On an insanely hot day in September, I’m invited into Folly and the Hunter’s Mile-End jam space, also occupied today by the Barr Brothers. With music pouring into the living room, Nick Vallee and Chris Fox lead me around their basement studio and jam area. “A bunch of bands have been through here,” vocalist, guitarist and frontman Vallee starts to say.
The indie-folk band–also comprised of Laurie Torres, and most recently adding then-touring member Phil Creamer to their regular line up–are pleased to sit down and talk a little bit about their most recent effort, Awake. Released earlier this year, the record has a noticeably different sound, one which sees Folly & the Hunter moving away from atmospheric folk to adopt more pop-friendly material.
Influenced early on by Sufjan Stevens and Bon Iver, Vallee mentions that their sound was characterized by paired down songs and was “way more folky when we started out.” Vallee first moved to Montreal from Vancouver for school with only a vague idea of what he wanted to do with his passion for songwriting. After graduating and not knowing how he’d put his degree to use, he decided to focus on something he was a little intimidated to try: playing music.
“I was like, ‘I’ve always wanted to play music and I was always too scared to do it so I might as well try,’ so I put out an ad on Craigslist,” says Nick with a slightly embarrassed laugh. “I [met] a couple people and then ended up meeting Laurie, and we ended up playing together.” The pair started out playing in another outfit, and soon began playing in Chris’s band Migrating Birds as well.
“Eventually the old band with Laurie disbanded,” Nick continues, “and me and Laurie were looking for musicians and [Fox] was looking to play.”
“I pestered him to let me play,” Fox chimes in.
Now on their third album, the band’s music is reaching more people than ever before, while still staying true to their roots and dedication to quality. Citing Half Moon Run and Aidan Knight as influences for this record, the band was ultimately shaped by the music and the scene they were immersed in. “It was just a general evolution of the band and the way we wanted to go creatively […] We wanted to start playing with things like synths and get more into the pop realm because that’s what we were listening to. I think that we were also very influenced by bands that we were playing at the time,” Vallee explains. “You can’t help but be influenced by the people around you.”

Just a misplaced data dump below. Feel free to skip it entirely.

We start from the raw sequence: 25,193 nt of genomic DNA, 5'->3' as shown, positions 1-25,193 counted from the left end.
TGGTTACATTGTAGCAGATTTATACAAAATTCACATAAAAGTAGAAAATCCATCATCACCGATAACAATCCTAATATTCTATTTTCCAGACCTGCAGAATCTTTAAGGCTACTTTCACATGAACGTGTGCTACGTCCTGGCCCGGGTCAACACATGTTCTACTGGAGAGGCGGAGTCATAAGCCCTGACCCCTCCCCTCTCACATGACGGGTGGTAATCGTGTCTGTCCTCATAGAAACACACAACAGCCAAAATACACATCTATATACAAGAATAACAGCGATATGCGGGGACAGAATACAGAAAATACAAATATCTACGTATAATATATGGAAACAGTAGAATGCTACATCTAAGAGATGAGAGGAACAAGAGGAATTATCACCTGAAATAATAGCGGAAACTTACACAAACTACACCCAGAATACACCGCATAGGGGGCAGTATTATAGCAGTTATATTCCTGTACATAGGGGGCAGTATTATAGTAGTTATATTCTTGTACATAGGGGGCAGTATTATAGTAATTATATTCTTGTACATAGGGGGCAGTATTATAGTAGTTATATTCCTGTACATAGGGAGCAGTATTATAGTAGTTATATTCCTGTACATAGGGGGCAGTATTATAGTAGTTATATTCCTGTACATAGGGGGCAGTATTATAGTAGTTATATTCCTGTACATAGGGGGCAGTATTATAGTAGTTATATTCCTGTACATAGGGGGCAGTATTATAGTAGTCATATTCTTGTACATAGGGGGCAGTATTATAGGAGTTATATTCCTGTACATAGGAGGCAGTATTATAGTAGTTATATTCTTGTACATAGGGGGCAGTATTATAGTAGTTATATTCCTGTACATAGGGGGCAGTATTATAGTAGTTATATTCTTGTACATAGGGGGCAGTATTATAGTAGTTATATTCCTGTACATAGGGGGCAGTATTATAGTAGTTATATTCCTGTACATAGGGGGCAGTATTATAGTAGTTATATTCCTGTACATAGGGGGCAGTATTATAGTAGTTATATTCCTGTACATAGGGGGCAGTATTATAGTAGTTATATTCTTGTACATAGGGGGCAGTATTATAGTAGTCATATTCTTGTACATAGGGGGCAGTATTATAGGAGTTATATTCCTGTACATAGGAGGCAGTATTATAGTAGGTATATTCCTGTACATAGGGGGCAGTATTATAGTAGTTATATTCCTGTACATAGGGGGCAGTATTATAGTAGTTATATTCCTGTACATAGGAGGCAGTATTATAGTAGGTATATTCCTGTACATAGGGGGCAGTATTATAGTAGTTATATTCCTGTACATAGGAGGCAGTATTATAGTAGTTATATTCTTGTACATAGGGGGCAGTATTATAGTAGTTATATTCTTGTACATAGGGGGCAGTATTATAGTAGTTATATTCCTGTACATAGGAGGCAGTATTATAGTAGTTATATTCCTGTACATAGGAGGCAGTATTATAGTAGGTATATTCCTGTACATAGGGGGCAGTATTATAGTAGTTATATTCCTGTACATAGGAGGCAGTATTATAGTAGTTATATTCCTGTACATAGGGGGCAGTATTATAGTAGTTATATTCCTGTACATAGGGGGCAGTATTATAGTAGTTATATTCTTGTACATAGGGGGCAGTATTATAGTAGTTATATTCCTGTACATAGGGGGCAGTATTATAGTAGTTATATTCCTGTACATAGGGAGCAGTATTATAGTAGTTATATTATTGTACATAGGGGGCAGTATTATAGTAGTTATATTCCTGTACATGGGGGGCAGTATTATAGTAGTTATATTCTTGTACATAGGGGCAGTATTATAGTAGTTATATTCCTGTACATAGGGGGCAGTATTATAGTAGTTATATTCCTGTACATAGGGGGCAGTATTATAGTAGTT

Vallee assures me that they haven’t turned bubble gum pop or anything remotely close to that: “[With Awake] we wanted to create something that we could touch more people with. And for me, when it comes to the aesthetic–whether it’s folk or indie or pop music–I find that most of those designations are generally meaningless. I think that there’s a sort of common misconception with pop music that when you move closer to it you’re somehow giving up your roots, but […] it has more to do with what we listen to, and how our personal music choices have sort of developed through time.”
In making Awake, Folly & the Hunter worked with producer (and Feist collaborator) Howie Beck, which allowed them to be pushed beyond their comfort zone while staying true to the Folly & the Hunter we all know and love. “Working with Howie specifically was just really nice because he was not necessarily pushing us to be anything different, he was more just clarifying our ideas. He was always encouraging us to sort of take out elements and create more space in the music,” says Vallee.
Fox also cites their latest album as being an enormous milestone for them, which he credits for keeping them motivated day in and day out. “These things are kind of like bucket list things we’ve always wanted to do, and so it really enables us to achieve those kind of goals. The kind of consistent, but very slight, upward slope in our career together – I mean, it’s very motivating to see these different milestones coming through, like being played on CHOM.”
“[Awake] seems to be touching a lot of people, more people than we ever have […] For me, it’s just enjoyable to have that exploration and try new things. This is where we were at that point in time,” details Fox. “It’s kind of like a snapshot of where we were and hopefully that will continue with our evolution, and for the next record as well.”
Folly & the Hunter credits Montreal’s local music scene with influencing their sound tremendously, and providing them with the power to strive to do better, even if it may be a bit intimidating at times. “We’re so heavily influenced by the people around us,” says Vallee, “by the Barr Brothers, by Half Moon Run, by Miracle Fortress, by all of these bands that we’ve admired and we’ve played alongside. The amazing thing about Montreal is that there’s so many incredible musicians that it pushes you to do better […] because you see all these people who have worked so hard to get to where they are, have put so much effort into their sound, and have maintained such artistic integrity that it really pushes you to be more and keep growing as a musician.”
As my time with the band approaches its end, I ask the seasoned veterans if they have any advice for those trying to make it in the local music scene. Vallee was quick to share his guidance. “Oh man, I have a lot of advice,” he says with a laugh. “Be patient. Just make what you want to make, make your music from the heart. Don’t worry about what’s trending, what people think about it and… Oh yeah! Get a freelance skill, ‘cause that will save your ass.”